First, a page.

- In 2013, Microsoft began a pilot project dubbed Mawingu that provided cheap Wi-Fi in Laikipia by tapping White Spaces.
- CA says companies wishing to use White Spaces for Internet delivery will now have to go through broadcast signal distributors.
The Communications Authority of Kenya (CA) has given broadcast signal distributors the powers to assign idle television spectrum to Internet service providers in a move that could affect Microsoft’s bid to install Wi-Fi in rural Kenya.
Technically known as White Spaces, the un-used broadcast frequencies are seen as a key resource for bridging the last mile in Internet access in Kenya. In 2013, Microsoft began a pilot project dubbed Mawingu that provided cheap Wi-Fi in Laikipia by tapping White Spaces.
Then, the company had been granted a trial licence directly by the authority. The communications regulator now says companies wishing to use White Spaces for Internet delivery will now have to go through broadcast signal distributors.
“What the board approved is that the owners of the spectrum can partner with the likes of Microsoft under a kind of framework that we have given them.
“Those companies that want to implement data on the TV white spaces can ride on their licences,” said CA director-general Francis Wangusi.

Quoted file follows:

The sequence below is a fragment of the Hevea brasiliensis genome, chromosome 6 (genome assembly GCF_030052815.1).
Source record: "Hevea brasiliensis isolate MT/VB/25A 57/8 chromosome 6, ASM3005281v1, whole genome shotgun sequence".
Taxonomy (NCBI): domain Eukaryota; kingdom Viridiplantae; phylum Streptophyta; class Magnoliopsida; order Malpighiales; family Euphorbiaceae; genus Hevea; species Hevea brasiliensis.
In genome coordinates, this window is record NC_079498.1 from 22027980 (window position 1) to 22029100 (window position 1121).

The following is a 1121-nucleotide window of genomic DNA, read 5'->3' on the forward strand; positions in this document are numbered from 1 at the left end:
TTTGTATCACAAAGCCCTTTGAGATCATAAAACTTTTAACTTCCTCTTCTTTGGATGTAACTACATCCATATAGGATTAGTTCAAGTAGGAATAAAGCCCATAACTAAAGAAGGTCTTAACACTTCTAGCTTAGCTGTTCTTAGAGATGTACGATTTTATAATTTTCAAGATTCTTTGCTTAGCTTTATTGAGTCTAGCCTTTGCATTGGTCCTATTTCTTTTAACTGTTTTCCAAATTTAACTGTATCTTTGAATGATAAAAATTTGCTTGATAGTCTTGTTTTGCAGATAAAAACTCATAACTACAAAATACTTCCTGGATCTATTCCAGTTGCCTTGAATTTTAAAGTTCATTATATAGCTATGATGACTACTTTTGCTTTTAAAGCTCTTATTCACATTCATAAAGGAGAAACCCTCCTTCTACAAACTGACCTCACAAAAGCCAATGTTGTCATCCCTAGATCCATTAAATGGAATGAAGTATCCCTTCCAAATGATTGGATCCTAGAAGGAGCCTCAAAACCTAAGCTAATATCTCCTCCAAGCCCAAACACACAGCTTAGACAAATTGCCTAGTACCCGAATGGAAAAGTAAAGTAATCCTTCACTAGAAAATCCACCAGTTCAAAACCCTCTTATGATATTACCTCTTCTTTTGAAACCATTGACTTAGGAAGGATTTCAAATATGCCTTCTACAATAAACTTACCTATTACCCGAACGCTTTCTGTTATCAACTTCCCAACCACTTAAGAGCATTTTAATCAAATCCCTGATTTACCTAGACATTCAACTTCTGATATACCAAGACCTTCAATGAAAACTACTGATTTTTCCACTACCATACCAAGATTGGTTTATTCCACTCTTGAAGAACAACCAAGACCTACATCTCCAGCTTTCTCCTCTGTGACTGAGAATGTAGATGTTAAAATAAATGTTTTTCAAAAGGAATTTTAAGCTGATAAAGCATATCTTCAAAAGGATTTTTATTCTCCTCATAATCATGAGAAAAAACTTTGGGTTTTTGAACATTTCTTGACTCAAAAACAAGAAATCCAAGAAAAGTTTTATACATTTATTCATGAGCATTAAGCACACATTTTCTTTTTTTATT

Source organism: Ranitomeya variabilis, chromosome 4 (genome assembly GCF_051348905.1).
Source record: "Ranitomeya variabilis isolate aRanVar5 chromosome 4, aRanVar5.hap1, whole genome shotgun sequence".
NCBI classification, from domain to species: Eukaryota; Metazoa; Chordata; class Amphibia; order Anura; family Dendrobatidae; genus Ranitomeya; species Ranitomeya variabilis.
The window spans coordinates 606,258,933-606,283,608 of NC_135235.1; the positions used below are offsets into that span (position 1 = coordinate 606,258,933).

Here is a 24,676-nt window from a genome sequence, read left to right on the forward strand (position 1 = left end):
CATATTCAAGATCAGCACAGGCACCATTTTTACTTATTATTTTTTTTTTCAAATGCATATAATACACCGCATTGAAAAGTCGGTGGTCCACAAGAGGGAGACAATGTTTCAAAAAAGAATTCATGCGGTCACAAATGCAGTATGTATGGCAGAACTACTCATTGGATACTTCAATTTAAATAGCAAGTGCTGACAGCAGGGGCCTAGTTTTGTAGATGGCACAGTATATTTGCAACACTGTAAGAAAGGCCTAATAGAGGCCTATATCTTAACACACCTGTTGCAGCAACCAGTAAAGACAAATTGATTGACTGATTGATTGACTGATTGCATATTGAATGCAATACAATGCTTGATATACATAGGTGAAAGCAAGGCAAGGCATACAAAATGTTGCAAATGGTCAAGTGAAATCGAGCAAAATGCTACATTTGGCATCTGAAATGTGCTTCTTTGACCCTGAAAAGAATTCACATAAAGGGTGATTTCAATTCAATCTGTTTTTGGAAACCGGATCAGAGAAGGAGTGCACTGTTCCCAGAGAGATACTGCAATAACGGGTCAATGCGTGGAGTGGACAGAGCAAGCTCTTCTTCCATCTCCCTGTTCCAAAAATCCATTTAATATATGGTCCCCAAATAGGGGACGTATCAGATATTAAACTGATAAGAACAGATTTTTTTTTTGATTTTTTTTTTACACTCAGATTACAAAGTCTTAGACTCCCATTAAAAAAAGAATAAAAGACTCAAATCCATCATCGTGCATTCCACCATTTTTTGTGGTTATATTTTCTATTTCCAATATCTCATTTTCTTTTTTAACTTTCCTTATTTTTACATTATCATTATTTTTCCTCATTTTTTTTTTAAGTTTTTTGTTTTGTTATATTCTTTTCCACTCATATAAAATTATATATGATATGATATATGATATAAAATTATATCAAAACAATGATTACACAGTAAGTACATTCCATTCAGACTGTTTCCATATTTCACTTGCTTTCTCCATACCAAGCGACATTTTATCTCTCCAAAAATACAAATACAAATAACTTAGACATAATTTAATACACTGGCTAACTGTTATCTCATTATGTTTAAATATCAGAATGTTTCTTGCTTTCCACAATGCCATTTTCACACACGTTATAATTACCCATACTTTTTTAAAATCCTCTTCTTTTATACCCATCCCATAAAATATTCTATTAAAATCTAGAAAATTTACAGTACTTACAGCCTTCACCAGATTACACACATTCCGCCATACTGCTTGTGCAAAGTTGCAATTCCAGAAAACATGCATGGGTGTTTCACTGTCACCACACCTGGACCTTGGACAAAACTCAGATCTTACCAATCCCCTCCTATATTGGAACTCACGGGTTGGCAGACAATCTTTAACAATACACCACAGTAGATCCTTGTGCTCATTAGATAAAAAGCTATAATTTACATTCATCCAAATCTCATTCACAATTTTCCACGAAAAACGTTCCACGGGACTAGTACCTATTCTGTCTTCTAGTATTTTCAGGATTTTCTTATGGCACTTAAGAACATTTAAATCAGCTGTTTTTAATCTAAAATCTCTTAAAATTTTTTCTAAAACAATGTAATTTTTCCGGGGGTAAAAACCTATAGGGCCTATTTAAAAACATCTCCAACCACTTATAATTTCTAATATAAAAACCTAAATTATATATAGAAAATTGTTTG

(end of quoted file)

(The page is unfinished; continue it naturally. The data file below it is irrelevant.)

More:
The regulatory change, Mr Wangusi said, would guard against the interference of broadcasting programmes by devices operating within the White Spaces.
Internet service providers may be required to pay fees to the benefit of companies such as Signet and the Pan Africa Network Group.
Microsoft had not commented on this story by the time of going to press.
There are concerns that this kind of regulatory environment may be to the detriment of cheap service provision in the country.
“My take on this is that it should be offered without requiring you to get a nod from broadcasters. This would spur innovation,” said Ephraim Mureu of Jomo Kenyatta University of Agriculture and Technology who has researched TV White Spaces in Kenya.
Microsoft has been tapping this technology to bring in more people into the Internet bracket in Kenya, Tanzania and South Africa. It is not the only company doing so. Google has also carried out pilots in South Africa.
In the UK, the regulator has opted for a licence-exempt regime to guide the use of TV White Spaces. Under this sort of regime, databases are maintained to keep track of the unused spectrum as well as the White Space devices in operation in order to avoid interference.
A 2014 report on the impact of Project Mawingu argued that this is the sort of regime that ought to be implemented in Kenya.
The trial licences issued to signal distributors will last at least a year as the CA says it is still working out a regulatory policy for the White Space technology.